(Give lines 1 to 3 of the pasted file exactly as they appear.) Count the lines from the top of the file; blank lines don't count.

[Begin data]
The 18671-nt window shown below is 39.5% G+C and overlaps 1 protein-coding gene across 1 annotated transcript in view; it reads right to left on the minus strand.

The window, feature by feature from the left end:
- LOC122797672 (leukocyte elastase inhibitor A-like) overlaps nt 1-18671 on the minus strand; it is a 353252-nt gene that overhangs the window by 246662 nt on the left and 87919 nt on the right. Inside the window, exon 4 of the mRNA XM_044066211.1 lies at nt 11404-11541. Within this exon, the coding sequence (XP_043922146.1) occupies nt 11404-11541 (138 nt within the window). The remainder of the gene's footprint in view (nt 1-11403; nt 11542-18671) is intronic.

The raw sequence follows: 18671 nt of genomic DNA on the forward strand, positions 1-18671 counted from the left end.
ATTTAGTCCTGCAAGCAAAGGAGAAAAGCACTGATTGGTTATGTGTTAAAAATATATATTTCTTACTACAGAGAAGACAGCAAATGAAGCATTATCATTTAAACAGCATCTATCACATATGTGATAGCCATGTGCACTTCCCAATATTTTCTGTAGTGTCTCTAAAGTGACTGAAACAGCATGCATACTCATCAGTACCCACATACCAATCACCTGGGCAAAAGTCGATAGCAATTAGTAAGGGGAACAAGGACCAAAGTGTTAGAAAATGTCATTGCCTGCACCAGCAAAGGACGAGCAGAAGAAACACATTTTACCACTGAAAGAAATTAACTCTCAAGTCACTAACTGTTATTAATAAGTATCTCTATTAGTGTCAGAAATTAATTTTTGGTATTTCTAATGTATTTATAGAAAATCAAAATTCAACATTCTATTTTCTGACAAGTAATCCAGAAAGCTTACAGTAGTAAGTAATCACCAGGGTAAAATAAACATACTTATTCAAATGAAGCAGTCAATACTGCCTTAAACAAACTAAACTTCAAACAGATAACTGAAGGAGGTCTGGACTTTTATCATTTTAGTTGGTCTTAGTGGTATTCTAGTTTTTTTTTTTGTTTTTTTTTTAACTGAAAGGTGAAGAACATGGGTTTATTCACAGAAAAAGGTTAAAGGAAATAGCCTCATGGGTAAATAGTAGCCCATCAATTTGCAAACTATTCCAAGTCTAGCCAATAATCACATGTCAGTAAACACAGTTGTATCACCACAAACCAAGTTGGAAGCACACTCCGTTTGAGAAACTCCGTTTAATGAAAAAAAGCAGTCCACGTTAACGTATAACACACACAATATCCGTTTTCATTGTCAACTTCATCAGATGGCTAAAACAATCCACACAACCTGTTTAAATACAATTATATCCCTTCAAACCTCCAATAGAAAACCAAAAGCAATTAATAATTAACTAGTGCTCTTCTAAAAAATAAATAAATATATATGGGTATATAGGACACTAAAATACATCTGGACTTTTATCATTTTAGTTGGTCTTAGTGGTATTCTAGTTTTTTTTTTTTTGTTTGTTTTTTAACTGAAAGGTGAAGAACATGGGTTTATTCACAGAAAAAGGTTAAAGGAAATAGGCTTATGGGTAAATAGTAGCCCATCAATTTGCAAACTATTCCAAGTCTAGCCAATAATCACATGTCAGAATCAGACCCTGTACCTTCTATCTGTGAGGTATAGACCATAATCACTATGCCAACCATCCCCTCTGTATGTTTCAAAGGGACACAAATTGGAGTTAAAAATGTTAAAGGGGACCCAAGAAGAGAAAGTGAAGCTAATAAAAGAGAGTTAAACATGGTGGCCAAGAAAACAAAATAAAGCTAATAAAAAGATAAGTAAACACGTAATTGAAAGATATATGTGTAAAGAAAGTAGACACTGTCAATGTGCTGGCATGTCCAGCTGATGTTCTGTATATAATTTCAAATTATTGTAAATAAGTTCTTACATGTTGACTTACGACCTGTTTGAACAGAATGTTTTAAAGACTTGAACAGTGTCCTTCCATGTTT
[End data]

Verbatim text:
The 18671-nt window shown below is 39.5% G+C and overlaps 1 protein-coding gene across 1 annotated transcript in view; it reads right to left on the minus strand.

The window, feature by feature from the left end:
- LOC122797672 (leukocyte elastase inhibitor A-like) overlaps nt 1-18671 on the minus strand; it is a 353252-nt gene that overhangs the window by 246662 nt on the left and 87919 nt on the right. Inside the window, exon 4 of the mRNA XM_044066211.1 lies at nt 11404-11541. Within this exon, the coding sequence (XP_043922146.1) occupies nt 11404-11541 (138 nt within the window). The remainder of the gene's footprint in view (nt 1-11403; nt 11542-18671) is intronic.